When should I see a doctor for lower back pain?

Written by: Mr Jonathan Bull
Published:
Edited by: Cameron Gibson-Watt

Low back pain is a very common cause for visits to the doctor and affects around 70% of the population at least once in their lifetime. Furthermore, roughly 20% of people are expected to experience it in the space of just one year.

 

We asked Mr Jonathan Bull, a leading neurosurgeon and spinal surgeon based in London, what are the main causes of low back pain and how a specialist might diagnose and treat this problem.

 

 

What are the most common causes of lower back pain?

Low back pain is a very self-limiting condition. Some of the most common causes of low back pain include:

  • Muscular strains
  • Wear and tear in the lumbar spine
  • Arthritis
  • Sciatica
  • Disc injury
  • Long periods of sitting or standing (common with office workers)

 

Arthritis is a common cause that triggers inflammation of the joints. It usually happens gradually over time, with patients finding it to be worse in the morning and during the cold winter weather.

 

Inactivity can also make your back pain worse: During long periods of inactivity, the back becomes stiff, weak and deconditioned. Usually, as pain in the back increases, patients tend to reduce their physical activity that often results in even more pain and begins a cycle of more pain and inactivity. Because of this, normal activity should be continued and you should avoid lying in bed during the day for long periods.

 

When can a doctor help me with lower back pain?

When pain is persistent for several weeks, you should visit your GP or physiotherapist.

 

Your doctor will likely request a complete medical history and perform a physical examination to find out exactly where the pain is.

 

Is lower back pain ever an emergency?

Rarely, however, there is a condition known as cauda equina syndrome which usually requires surgery. The symptoms include severe low back pain, loss of sensation and pain in the legs and problems with bladder or bowel function.

 

Cauda equina syndrome

Cauda equina syndrome is caused by something compressing on the spinal nerve roots, and if left untreated, can lead to incontinenceparalysis of the legs and a loss of sensation of sexual organs. This type of low back pain requires immediate medical care and is considered an emergency.

 

Unfortunately, there is a lack of awareness of cauda equina syndrome however, if people were more aware of this condition they would recognise the signs and seek the correct treatment quickly. The consequences of not treating this condition properly can be most unfortunate especially when patients can make a full recovery when given the right treatment.

 

How would a doctor diagnose the cause of the back pain?

After doing a physical examination, your doctor will likely check your reflexes and responses to certain sensations. The doctor will also need to know if there’s any shooting pain in the legs, any strange foot sensations or accompanying weakness anywhere in your legs or feet.

It’s also important for the doctor to understand what makes the pain worse and if there’s anything you know that alleviates it.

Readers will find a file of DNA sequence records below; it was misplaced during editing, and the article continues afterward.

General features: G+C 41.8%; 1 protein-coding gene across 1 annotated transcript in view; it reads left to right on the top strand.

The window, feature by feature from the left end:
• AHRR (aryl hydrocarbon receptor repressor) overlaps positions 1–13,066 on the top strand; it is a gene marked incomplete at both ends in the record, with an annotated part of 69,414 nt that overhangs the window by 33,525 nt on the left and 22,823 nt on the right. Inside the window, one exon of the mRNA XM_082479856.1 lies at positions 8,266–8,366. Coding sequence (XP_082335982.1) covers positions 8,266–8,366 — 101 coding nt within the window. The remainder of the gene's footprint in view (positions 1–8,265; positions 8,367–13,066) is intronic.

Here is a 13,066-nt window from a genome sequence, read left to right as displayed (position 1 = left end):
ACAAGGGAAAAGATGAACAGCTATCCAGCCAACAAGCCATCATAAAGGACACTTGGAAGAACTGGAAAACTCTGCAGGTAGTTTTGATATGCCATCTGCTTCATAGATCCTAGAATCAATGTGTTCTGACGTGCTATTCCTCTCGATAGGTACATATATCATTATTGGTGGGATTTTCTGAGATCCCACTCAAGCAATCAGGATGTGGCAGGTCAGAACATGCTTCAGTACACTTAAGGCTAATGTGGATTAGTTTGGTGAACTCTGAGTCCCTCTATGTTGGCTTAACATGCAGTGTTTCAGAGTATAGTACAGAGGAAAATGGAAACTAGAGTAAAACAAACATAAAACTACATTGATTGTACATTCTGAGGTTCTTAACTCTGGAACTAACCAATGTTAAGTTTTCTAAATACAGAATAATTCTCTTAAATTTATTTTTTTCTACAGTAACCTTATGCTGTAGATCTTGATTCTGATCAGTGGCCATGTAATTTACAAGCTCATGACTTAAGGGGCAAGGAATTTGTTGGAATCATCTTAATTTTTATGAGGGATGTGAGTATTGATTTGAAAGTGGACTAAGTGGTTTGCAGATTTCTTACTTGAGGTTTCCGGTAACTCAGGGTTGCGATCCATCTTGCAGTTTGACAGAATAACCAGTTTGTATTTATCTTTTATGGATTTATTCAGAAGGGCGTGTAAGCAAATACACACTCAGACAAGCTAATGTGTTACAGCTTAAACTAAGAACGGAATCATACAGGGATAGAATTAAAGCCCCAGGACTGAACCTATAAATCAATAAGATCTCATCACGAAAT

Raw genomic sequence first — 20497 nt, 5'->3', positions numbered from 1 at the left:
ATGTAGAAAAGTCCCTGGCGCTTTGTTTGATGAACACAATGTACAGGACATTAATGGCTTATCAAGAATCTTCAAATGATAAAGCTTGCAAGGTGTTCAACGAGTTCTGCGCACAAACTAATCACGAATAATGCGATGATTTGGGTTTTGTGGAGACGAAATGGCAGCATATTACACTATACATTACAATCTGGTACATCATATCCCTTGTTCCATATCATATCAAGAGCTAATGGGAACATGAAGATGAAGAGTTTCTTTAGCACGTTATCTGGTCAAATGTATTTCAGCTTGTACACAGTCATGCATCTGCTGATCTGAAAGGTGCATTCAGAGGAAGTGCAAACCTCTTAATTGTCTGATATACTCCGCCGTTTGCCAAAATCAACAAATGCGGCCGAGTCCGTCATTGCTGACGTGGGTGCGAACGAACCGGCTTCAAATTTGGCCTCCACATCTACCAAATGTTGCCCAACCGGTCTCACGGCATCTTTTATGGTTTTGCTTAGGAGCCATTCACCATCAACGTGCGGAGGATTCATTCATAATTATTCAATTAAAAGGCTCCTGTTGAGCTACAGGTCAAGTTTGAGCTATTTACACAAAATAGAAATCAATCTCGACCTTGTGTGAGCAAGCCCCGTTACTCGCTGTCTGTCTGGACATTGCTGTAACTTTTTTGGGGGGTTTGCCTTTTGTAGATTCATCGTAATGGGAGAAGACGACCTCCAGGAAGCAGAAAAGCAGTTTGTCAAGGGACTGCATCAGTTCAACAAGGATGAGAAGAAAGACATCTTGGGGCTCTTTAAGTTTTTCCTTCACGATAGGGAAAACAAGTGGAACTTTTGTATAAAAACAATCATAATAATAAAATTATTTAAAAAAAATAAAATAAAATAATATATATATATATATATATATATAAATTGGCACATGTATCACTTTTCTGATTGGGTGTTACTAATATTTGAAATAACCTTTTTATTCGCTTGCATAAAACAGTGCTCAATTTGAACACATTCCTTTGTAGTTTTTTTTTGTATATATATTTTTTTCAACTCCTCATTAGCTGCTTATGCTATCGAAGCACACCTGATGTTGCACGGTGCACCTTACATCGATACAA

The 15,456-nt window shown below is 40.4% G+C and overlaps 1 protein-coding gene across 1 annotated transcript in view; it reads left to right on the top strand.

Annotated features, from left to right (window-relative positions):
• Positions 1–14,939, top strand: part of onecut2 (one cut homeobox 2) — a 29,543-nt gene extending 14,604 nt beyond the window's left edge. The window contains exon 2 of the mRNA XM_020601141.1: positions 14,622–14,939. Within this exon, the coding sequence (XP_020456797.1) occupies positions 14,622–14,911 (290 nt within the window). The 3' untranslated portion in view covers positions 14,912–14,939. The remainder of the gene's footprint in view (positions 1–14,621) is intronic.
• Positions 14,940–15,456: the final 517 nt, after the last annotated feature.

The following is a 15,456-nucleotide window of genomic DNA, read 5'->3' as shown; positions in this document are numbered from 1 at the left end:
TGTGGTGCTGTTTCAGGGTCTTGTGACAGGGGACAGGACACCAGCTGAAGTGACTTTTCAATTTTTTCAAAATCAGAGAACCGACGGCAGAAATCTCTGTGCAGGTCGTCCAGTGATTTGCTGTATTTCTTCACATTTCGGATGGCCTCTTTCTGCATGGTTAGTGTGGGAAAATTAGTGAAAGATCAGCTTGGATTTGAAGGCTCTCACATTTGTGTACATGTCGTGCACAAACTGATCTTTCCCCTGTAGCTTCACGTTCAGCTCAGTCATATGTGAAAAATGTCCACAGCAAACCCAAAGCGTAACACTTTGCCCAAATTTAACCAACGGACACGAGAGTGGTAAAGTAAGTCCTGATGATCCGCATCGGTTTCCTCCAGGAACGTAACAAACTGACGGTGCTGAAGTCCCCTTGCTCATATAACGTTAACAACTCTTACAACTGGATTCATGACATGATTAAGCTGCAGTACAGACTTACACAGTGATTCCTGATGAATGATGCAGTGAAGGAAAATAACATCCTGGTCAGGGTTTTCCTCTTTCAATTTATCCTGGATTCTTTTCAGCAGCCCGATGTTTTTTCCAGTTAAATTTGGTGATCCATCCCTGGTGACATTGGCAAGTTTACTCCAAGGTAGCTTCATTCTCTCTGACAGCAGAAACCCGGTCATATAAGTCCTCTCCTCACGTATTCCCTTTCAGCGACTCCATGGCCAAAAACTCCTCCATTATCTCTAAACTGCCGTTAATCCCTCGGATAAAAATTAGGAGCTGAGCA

Unless you have severe and concerning symptoms, then the doctor will monitor your pain over the course of a couple of weeks and advise you on home treatments.

 

If your back pain is not responding to home treatments, your doctor may want to do some additional imaging tests such as X-raysCT scans and MRIs. There is a particular test - 20 minutes long – which is undertaken in an open MRI scanner for people who suffer from claustrophobia.

 

What treatments would a doctor offer me?

Generally speaking, the first step for the doctor is to offer advice and reassurance to the patient. This will usually be followed by ideas to alleviate the pain and how to manage it when it occurs.

 

Treatment depends on the cause of the lower back pain but can include:

  • a therapeutic injection
  • physiotherapy
  • osteopathic or chiropractic treatment
  • steroid injections that are done under sedation and X-ray guidance
  • surgical intervention

 

Unless the condition is a medical emergency, surgical intervention is only considered if the pain is unmanageable and chronic and all other treatments have failed.

 

 

If you would like to see Mr Jonathan Bull about your lower back pain, visit his profile and book a consultation online.

By Mr Jonathan Bull
Neurosurgery

Mr Jonathan Bull is a consultant neurosurgeon and spinal surgeon. He treats a full range of brain and spinal disorders which cause pain and dysfunction in the spine and the limbs with both simple and complex procedures.

He studied neurophysiology and medicine at Cambridge University before qualifying in 2000.

Mr Bull completed initial surgical training at St Mary’s campus, Imperial College, followed by higher surgical training in neurosurgery under the tutelage of Henry Marsh in the south Thames Programme. Alongside this, he achieved a Doctor of Medicine (MD Res) at University College London (UCL) specialising in MRI imaging of paediatric brain tumours.

He then undertook two specialist fellowships in complex spine surgery, initially as the Sir Victor Horsley Complex Spine fellow between the Royal National Orthopaedic Hospital, Stanmore and the National Hospital for Neurology and Neurosurgery (Queen Square). He was subsequently awarded a European Association of Neurosurgical Societies (EANS) fellowship at University Hospital Klinikum rechts der Isar. He became a Fellow of the Royal College of Surgeons in 2011.

Mr Bull joined the Barts Health Trust as a Consultant in 2012; his NHS practice is based in the Trust’s Royal London Hospital.

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